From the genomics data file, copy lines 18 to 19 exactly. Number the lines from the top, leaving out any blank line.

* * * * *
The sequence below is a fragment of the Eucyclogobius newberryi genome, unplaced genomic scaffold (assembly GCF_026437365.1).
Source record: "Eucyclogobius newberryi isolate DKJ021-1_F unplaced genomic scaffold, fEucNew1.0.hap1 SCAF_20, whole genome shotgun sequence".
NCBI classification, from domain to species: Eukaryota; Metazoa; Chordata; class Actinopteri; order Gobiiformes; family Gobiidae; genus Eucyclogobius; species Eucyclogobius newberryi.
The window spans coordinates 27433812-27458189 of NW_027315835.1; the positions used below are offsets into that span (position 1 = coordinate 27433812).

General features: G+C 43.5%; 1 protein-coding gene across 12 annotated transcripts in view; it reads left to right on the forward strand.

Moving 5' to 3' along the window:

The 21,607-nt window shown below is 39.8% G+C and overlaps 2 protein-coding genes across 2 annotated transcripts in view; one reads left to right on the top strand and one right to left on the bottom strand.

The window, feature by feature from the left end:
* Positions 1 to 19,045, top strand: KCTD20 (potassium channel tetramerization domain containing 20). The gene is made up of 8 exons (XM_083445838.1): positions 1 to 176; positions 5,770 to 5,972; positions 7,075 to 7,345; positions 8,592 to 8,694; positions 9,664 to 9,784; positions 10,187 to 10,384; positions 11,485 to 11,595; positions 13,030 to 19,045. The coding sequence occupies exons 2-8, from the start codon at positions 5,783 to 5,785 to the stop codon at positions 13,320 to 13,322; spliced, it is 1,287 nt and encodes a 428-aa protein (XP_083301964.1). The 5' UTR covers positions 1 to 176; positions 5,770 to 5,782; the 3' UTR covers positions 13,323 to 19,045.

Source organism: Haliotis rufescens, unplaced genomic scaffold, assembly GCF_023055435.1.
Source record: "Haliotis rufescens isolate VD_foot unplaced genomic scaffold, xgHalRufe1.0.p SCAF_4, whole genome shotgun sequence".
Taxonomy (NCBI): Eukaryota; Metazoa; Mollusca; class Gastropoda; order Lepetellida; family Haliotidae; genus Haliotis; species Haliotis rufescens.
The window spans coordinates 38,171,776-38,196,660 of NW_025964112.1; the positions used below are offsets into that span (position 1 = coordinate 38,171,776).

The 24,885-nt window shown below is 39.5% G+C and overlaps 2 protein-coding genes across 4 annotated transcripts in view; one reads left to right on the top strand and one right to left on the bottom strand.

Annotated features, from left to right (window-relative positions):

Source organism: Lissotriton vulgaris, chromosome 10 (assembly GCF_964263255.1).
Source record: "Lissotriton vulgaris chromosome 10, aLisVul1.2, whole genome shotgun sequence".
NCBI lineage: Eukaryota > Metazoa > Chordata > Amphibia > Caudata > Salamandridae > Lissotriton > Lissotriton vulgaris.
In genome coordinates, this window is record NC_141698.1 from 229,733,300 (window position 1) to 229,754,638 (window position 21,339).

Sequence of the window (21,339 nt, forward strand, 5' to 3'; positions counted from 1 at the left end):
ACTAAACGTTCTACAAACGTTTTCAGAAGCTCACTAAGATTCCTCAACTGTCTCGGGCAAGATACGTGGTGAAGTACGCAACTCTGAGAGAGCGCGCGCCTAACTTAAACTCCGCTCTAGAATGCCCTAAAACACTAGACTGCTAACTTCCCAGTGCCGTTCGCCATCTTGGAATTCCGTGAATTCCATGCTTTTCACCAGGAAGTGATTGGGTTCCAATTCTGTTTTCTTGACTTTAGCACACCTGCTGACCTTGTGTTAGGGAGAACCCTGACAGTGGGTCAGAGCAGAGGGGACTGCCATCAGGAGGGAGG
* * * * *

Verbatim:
NCBI lineage: Eukaryota > Metazoa > Chordata > Amphibia > Caudata > Salamandridae > Lissotriton > Lissotriton vulgaris.
In genome coordinates, this window is record NC_141698.1 from 229,733,300 (window position 1) to 229,754,638 (window position 21,339).